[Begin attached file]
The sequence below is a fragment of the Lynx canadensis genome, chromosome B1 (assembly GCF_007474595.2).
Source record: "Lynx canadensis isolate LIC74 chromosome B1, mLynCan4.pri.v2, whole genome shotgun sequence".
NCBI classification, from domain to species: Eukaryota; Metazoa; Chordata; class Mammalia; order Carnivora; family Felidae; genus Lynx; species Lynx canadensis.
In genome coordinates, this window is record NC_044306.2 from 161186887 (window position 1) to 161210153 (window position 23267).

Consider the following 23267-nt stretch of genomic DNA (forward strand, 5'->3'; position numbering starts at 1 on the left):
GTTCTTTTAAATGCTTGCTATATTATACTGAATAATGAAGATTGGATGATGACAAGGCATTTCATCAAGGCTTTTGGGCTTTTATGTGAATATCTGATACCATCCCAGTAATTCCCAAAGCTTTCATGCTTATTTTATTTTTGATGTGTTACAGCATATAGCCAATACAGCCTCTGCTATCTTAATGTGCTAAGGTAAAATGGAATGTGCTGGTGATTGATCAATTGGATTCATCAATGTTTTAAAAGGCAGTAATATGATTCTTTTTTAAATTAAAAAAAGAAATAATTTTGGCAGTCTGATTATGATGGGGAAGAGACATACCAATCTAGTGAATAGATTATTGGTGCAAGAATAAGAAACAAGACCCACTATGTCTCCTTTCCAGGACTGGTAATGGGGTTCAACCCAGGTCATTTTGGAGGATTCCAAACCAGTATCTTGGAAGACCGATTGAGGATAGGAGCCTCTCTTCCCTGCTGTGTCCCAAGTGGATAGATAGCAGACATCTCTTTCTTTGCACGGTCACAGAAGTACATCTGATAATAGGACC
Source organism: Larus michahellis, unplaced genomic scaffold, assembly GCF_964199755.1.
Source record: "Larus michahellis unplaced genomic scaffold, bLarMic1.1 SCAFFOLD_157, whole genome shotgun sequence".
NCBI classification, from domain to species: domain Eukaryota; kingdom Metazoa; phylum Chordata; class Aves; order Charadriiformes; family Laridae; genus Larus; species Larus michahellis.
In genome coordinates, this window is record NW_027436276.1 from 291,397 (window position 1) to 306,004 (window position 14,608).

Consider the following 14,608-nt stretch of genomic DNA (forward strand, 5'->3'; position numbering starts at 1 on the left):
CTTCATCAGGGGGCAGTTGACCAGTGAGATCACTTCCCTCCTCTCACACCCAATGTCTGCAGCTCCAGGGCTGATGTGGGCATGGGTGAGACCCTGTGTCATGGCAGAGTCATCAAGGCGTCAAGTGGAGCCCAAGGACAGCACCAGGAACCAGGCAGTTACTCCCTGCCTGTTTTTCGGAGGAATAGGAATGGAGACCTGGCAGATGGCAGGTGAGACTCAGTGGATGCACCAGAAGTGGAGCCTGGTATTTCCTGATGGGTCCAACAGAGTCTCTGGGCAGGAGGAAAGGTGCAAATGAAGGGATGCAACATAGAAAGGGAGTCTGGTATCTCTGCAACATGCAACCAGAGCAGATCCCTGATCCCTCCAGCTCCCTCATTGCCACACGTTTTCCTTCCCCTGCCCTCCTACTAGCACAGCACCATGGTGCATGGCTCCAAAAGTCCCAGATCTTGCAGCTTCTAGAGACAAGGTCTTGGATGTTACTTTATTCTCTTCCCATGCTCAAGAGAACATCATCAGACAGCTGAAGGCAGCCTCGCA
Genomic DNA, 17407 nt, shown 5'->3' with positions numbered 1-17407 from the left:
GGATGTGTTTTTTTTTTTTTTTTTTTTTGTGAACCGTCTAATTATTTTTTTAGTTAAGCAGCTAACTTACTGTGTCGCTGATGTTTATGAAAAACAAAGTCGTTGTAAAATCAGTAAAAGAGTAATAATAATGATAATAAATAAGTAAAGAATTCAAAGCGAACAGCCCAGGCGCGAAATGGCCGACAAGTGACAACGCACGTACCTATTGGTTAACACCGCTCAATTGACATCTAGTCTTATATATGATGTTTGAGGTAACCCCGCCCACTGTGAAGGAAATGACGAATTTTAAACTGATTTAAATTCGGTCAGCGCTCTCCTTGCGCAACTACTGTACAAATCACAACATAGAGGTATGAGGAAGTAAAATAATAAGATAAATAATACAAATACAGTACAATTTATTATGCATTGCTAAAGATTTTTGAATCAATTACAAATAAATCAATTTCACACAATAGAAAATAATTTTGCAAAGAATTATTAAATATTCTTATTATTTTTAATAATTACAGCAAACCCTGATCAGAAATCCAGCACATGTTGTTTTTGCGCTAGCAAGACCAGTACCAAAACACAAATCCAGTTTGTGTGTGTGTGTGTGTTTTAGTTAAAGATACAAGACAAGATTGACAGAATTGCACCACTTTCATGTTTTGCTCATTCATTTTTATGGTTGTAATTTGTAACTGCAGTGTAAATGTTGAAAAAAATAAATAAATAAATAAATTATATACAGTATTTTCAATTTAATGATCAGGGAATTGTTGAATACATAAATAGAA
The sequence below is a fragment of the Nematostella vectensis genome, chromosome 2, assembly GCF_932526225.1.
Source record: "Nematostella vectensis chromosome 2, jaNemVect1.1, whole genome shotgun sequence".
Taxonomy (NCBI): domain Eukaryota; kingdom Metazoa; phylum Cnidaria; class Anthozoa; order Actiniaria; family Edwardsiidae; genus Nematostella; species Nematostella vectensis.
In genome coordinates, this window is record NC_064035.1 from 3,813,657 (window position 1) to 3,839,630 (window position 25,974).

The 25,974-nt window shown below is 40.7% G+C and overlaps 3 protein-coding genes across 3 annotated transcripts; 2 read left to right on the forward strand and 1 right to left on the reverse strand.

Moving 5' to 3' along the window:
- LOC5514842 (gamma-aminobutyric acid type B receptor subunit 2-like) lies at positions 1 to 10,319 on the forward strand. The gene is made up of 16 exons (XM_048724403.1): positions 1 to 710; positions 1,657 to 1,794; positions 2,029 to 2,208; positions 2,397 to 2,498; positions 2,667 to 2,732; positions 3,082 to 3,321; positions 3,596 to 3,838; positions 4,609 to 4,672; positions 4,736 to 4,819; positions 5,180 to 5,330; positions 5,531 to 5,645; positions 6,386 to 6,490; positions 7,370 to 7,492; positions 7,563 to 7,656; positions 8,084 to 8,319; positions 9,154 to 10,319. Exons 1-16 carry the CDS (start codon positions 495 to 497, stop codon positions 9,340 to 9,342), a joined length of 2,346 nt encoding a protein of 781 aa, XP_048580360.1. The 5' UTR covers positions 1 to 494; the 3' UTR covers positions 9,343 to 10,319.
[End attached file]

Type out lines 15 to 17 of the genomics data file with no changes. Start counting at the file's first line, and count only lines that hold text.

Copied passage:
The sequence below is a fragment of the Nematostella vectensis genome, chromosome 2, assembly GCF_932526225.1.
Source record: "Nematostella vectensis chromosome 2, jaNemVect1.1, whole genome shotgun sequence".
Taxonomy (NCBI): domain Eukaryota; kingdom Metazoa; phylum Cnidaria; class Anthozoa; order Actiniaria; family Edwardsiidae; genus Nematostella; species Nematostella vectensis.